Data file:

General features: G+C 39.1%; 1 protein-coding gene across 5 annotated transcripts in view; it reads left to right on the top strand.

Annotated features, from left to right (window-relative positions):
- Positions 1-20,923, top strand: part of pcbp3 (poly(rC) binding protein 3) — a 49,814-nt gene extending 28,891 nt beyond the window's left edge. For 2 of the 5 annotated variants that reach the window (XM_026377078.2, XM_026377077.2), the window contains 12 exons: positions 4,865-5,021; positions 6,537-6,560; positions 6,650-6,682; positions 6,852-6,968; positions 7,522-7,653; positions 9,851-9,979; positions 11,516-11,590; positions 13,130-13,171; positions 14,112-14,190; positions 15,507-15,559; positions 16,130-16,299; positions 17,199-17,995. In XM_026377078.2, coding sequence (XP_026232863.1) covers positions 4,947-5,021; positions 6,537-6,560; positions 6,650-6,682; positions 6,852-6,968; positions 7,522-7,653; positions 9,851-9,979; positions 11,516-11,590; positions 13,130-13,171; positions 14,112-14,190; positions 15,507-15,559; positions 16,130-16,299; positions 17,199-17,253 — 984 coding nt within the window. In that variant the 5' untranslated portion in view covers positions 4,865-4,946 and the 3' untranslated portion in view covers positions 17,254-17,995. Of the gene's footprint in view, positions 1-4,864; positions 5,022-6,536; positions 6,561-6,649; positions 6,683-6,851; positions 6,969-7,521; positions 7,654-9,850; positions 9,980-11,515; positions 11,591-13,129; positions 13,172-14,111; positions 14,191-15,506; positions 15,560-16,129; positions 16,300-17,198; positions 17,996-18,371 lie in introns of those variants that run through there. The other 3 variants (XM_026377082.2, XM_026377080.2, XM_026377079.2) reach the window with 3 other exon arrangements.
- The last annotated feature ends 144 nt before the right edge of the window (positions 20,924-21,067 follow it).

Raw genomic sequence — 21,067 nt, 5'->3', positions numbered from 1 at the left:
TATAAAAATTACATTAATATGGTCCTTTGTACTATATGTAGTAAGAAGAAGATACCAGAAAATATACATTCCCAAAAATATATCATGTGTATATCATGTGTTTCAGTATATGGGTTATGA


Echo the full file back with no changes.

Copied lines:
General features: G+C 39.1%; 1 protein-coding gene across 5 annotated transcripts in view; it reads left to right on the top strand.

Annotated features, from left to right (window-relative positions):
- Positions 1-20,923, top strand: part of pcbp3 (poly(rC) binding protein 3) — a 49,814-nt gene extending 28,891 nt beyond the window's left edge. For 2 of the 5 annotated variants that reach the window (XM_026377078.2, XM_026377077.2), the window contains 12 exons: positions 4,865-5,021; positions 6,537-6,560; positions 6,650-6,682; positions 6,852-6,968; positions 7,522-7,653; positions 9,851-9,979; positions 11,516-11,590; positions 13,130-13,171; positions 14,112-14,190; positions 15,507-15,559; positions 16,130-16,299; positions 17,199-17,995. In XM_026377078.2, coding sequence (XP_026232863.1) covers positions 4,947-5,021; positions 6,537-6,560; positions 6,650-6,682; positions 6,852-6,968; positions 7,522-7,653; positions 9,851-9,979; positions 11,516-11,590; positions 13,130-13,171; positions 14,112-14,190; positions 15,507-15,559; positions 16,130-16,299; positions 17,199-17,253 — 984 coding nt within the window. In that variant the 5' untranslated portion in view covers positions 4,865-4,946 and the 3' untranslated portion in view covers positions 17,254-17,995. Of the gene's footprint in view, positions 1-4,864; positions 5,022-6,536; positions 6,561-6,649; positions 6,683-6,851; positions 6,969-7,521; positions 7,654-9,850; positions 9,980-11,515; positions 11,591-13,129; positions 13,172-14,111; positions 14,191-15,506; positions 15,560-16,129; positions 16,300-17,198; positions 17,996-18,371 lie in introns of those variants that run through there. The other 3 variants (XM_026377082.2, XM_026377080.2, XM_026377079.2) reach the window with 3 other exon arrangements.
- The last annotated feature ends 144 nt before the right edge of the window (positions 20,924-21,067 follow it).

Raw genomic sequence — 21,067 nt, 5'->3', positions numbered from 1 at the left:
TATAAAAATTACATTAATATGGTCCTTTGTACTATATGTAGTAAGAAGAAGATACCAGAAAATATACATTCCCAAAAATATATCATGTGTATATCATGTGTTTCAGTATATGGGTTATGA